Re: The Singularity

Eugene Leitl (
Sat, 18 Jul 1998 21:49:30 +0400 (MSD)

Robin Hanson writes:

> I don't know what you mean by "saturation."

Sorry for being notoriously informal, it means that certain developments start to lag relatively to the hitherto linear log plot of some relevant metric vs. time.

> You don't need to "safely exclude anything" to be able to make more
> accurate forecasts. You just have to assign a higher probability to
> what turns out to be the right answer. Consider the probability
> distributions my 1898 ancestor would have assigned to these:

Hmm, let's see. (Btw, would you let me have a copy of your algorithm of assigning these numbers to actual events forecast? Big thanks).

> 1) Number of his/her human decendants in 2098

Anything from zero (we can't go negative, can we?) to some absurdly (really really transastronomically postabsurdly) high number. (If 'number' and 'human' and 'individual' still mean something by then, that is, things like timelike closed curves and timespace engineering considered. Recent news about GUT unification energy reconsideration considered, nothing will ever surprise me).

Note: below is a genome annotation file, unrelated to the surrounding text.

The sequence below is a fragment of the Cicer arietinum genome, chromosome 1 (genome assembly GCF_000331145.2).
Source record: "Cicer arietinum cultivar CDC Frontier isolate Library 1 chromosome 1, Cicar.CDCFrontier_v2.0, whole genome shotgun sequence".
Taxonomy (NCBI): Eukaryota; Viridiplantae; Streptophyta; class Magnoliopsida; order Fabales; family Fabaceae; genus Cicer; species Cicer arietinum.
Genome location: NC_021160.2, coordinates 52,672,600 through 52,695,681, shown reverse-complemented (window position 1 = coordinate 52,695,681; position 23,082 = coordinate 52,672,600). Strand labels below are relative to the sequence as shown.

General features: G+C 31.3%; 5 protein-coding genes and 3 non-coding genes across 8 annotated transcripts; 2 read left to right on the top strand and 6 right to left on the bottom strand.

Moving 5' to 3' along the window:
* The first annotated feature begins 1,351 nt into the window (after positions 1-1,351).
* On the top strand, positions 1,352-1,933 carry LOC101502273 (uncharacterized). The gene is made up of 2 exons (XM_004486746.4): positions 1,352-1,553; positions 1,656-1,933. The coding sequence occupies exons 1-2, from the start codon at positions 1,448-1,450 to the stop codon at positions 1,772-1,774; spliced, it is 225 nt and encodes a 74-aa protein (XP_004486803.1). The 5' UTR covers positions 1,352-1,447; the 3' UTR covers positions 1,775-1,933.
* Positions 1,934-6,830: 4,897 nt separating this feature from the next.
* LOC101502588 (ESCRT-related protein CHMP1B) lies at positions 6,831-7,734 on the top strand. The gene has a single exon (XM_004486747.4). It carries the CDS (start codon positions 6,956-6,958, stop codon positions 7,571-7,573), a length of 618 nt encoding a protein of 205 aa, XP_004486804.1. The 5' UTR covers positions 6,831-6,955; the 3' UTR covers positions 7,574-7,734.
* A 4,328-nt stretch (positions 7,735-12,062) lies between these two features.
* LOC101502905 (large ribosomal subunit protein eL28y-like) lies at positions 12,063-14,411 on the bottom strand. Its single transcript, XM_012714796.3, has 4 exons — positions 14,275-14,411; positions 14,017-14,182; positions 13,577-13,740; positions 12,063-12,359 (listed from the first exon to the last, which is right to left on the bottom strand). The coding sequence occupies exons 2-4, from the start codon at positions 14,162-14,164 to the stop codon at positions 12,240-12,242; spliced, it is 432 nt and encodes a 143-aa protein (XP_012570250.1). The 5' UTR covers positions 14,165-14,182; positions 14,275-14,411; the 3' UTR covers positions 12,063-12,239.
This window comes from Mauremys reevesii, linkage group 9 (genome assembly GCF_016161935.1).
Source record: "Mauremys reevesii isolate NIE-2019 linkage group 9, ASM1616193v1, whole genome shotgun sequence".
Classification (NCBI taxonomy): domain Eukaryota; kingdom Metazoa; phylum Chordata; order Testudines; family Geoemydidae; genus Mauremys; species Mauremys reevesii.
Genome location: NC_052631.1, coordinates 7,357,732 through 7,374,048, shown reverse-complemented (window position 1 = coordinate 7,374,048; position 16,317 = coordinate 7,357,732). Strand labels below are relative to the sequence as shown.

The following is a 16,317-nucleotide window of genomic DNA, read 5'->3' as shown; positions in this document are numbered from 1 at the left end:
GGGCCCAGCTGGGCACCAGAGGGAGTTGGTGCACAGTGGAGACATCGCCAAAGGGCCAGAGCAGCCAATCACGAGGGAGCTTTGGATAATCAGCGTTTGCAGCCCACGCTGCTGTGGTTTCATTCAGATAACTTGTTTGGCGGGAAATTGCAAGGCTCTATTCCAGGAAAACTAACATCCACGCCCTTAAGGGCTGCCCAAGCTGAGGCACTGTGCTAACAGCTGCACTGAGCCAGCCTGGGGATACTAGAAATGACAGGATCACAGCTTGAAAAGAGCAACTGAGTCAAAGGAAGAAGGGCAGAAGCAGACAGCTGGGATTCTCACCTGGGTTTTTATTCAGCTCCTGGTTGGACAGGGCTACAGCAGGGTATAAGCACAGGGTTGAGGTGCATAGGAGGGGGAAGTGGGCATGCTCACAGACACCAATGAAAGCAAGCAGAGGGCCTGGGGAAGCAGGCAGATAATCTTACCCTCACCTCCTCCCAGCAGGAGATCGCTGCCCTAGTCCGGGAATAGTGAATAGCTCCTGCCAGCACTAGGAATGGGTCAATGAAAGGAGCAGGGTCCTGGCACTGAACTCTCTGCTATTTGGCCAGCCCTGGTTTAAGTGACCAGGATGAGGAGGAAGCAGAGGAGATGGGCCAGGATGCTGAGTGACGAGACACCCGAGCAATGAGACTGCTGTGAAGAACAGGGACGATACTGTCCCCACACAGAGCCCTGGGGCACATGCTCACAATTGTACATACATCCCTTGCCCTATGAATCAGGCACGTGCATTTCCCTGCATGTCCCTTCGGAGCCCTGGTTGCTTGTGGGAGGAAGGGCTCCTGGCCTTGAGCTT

> 2) Median physical mass of each descendant in 2098

If physical mass has a meaning after some timespace engineering (show me a proof you can't do that by 2098). Even if you can't build these, I still have no idea how many persons can really fit into the volume of a glass of water, whether quantum computers, or no. What's the mass of matter in the PS lightcone @ 2098?) (And molecular circuitry we will certainly to be able to do by then. Urgh. Was this a forecast? Forget whatever I said).

> 3) Median age till death of each descendant in 2098

Age? (Well, if you go Lamarckian, identity stops having its canonical meaning). Death? What's that?

> 4) Median number of immediate descendants of each descendant

If identity still exists, as does timespace.

> 5) Median distance each descendant lives from where he lives

Urrr. 'Distance'? 'Live'?

> 6) Modal religious affiliation of descendants


{Allright, I've been deliberately nonconstructively dadaist (within my current mental model), but point (still) is: you can't be sure what actually happens. Personally, I would adhere to more conservative scenarious (you'd be surprised), but no one can't be certain. No, sir. Not even Robin Hanson.}

> *Any* difference in his/her vs. my distributions assigned should mean
> I will make better forecasts (assuming I'm rational). Even if the

Maximum difference you'll get, but it still does not mean anything a priori.

> distribution I would assign is broader than the distribution
> he/she would have assigned, reflecting the realization of a wider range
> of possibilities, that still means I am more likely to assign a
> higher probability to the right answer.

The distinction is not practical. Yes you would, much good this will do you.